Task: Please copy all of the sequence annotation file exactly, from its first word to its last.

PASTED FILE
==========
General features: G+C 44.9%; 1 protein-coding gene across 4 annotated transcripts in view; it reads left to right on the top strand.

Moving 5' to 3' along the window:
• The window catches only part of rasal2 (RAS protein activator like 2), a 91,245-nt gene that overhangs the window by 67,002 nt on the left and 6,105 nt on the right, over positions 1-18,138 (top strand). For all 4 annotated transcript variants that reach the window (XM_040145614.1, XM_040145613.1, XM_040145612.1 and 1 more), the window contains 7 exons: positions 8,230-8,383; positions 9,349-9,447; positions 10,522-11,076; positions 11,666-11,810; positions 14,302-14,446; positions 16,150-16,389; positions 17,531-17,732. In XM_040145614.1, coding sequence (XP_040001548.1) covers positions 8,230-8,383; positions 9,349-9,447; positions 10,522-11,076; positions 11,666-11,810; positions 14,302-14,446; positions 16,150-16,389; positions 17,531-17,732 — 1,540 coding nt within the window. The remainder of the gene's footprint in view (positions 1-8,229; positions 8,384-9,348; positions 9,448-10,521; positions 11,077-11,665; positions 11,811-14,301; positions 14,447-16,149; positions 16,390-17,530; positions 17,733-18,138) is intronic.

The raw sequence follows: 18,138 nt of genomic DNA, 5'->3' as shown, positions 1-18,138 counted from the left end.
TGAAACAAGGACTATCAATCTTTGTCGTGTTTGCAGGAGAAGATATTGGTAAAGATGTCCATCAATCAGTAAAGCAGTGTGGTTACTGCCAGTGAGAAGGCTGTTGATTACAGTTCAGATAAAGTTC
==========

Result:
General features: G+C 44.9%; 1 protein-coding gene across 4 annotated transcripts in view; it reads left to right on the top strand.

Moving 5' to 3' along the window:
• The window catches only part of rasal2 (RAS protein activator like 2), a 91,245-nt gene that overhangs the window by 67,002 nt on the left and 6,105 nt on the right, over positions 1-18,138 (top strand). For all 4 annotated transcript variants that reach the window (XM_040145614.1, XM_040145613.1, XM_040145612.1 and 1 more), the window contains 7 exons: positions 8,230-8,383; positions 9,349-9,447; positions 10,522-11,076; positions 11,666-11,810; positions 14,302-14,446; positions 16,150-16,389; positions 17,531-17,732. In XM_040145614.1, coding sequence (XP_040001548.1) covers positions 8,230-8,383; positions 9,349-9,447; positions 10,522-11,076; positions 11,666-11,810; positions 14,302-14,446; positions 16,150-16,389; positions 17,531-17,732 — 1,540 coding nt within the window. The remainder of the gene's footprint in view (positions 1-8,229; positions 8,384-9,348; positions 9,448-10,521; positions 11,077-11,665; positions 11,811-14,301; positions 14,447-16,149; positions 16,390-17,530; positions 17,733-18,138) is intronic.

The raw sequence follows: 18,138 nt of genomic DNA, 5'->3' as shown, positions 1-18,138 counted from the left end.
TGAAACAAGGACTATCAATCTTTGTCGTGTTTGCAGGAGAAGATATTGGTAAAGATGTCCATCAATCAGTAAAGCAGTGTGGTTACTGCCAGTGAGAAGGCTGTTGATTACAGTTCAGATAAAGTTC